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Executive Perspective                                 Page 48

 

AASA’s Support in Disaster

Aftermath    

 

BY DANIEL A. DOMENECH

 Daniel Domenech

With a few weeks to go before the end of the official hurricane season, rebuilding efforts and disaster relief continue in the aftermath of Superstorm Sandy.

As a result of the storm that pounded the Eastern Seaboard a year ago, approximately 8 million people lost power and thousands of children were displaced as homes and neighborhoods were destroyed. Estimates of the U.S. damage have reached $65 billion.

Government agencies on all levels engaged in the difficult task of emergency assistance and putting storm-ravaged communities back together.

Multifaceted Efforts
To broker support among schools and districts most affected by the storm, AASA played a major role. Less than two weeks after Sandy pounded the New York City area, we launched an exchange program with help from our members across the country. This initiative was part of a multipronged effort, targeted to dispatch information, resources and supplies.

Components of this nationwide undertaking included:

Districts helping districts. An online district-to-district exchange providing members with information about districts that needed help the most. Members were able to contribute directly with equipment, transportation, books and classroom supplies.

Schools helping schools. Dissemination of fundraising strategies to unaffected schools wanting to lend financial and material assistance to affected communities.

AASA members helping children and families in need. AASA’s Urgent Need Mini-Grants were available to assist children and families. These funds continue to be used to provide urgent health, mental health, education and other social service needs that affect poor children and their families.

Corporations helping affected communities. Through a partnership with EdBacker, a web-based funding platform to find funds that schools need for all education-related programs, we worked with schools to help them secure the resources they needed to rebuild.

AASA’s efforts generated $25,000 for school districts and more than $50,000 worth of supplies from more than 100 donors. These groups included schools, single classrooms, student groups, PTAs, Girl Scout troops, AASA members and businesses. Goods delivered included backpacks, blankets, books, furniture, cleaning supplies and school supplies.

Throughout the country, many schools and children took the lead in these efforts. For example, a 1st- and 2nd-grade class from Unity Charter School in Morristown, N.J., organized a read-a-thon and raised more than $2,700 in relief aid. Ralston Middle School in Belmont, Calif., collected another $2,000.

We know many districts still need assistance. It’s going to take years to rebuild these communities, and we know there is no quick fix.

Superstorm Sandy wasn’t the only natural disaster to devastate a community over the past year. We witnessed our colleagues sift through wreckage and rubble caused by a tornado in the suburbs of Oklahoma City last May. Officials say the storm created a trail 17 miles long while packing winds at more than 200 miles per hour. The community of Moore, Okla., was the hardest hit.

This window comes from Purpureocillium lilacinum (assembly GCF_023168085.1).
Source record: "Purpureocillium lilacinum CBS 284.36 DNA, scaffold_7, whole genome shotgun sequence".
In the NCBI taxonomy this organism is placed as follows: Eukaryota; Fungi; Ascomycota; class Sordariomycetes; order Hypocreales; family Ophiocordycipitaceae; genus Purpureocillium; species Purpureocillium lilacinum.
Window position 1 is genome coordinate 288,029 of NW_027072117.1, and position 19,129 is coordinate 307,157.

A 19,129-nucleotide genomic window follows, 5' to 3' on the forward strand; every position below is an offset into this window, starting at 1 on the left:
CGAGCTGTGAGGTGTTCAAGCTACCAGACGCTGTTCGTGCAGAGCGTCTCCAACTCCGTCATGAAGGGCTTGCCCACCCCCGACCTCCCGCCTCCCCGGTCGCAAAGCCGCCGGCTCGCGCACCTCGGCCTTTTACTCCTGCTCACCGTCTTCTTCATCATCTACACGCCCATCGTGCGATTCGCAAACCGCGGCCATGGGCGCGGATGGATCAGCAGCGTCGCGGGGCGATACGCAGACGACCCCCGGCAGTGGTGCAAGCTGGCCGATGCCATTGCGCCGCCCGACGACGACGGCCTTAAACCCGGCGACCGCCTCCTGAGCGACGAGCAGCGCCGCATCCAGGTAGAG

The Moore Public Schools, third-largest district in the state, serve 21,000 students in Moore and south Oklahoma City. The tornado leveled two of the district’s schools, Plaza Towers Elementary and Briarwood Elementary. The Oklahoma Department of Emergency Management estimated that more than 20 people were killed, including several young children, and 1,150 homes were destroyed.

AASA coordinated a relief effort following the tragedy. As was the case with Sandy, our work was administered by AASA’s Children’s Programs. We collected funds on behalf of Moore Public Schools and issued a check to the superintendent at the beginning of the current school year.

Continuing Prayers
In the aftermath of these tragedies, I ask all of you to pause and remember the loss and damage we’ve sustained in the past year. We can’t stop sending our thoughts and prayers to families affected by these horrific events.

We’re at a time when we’re seeing positive changes throughout the education arena. Dozens of superintendents visited their members of Congress last summer in Washington, D.C., to expand the national dialogue on important education advocacy issues. Meaningful movement on reauthorization of the Elementary and Secondary Education Act is under way for the first time in more than a decade. Efforts also are under way to ensure schools are capable of offering adequate broadband capacity to their students.

At a time when sweeping changes are in the making on behalf of our students and schools, we pledge to continue our steadfast support for our friends and colleagues badly in need as a result of natural disasters.

Daniel Domenech is AASA executive director. E-mail: ddomenech@aasa.org 

 

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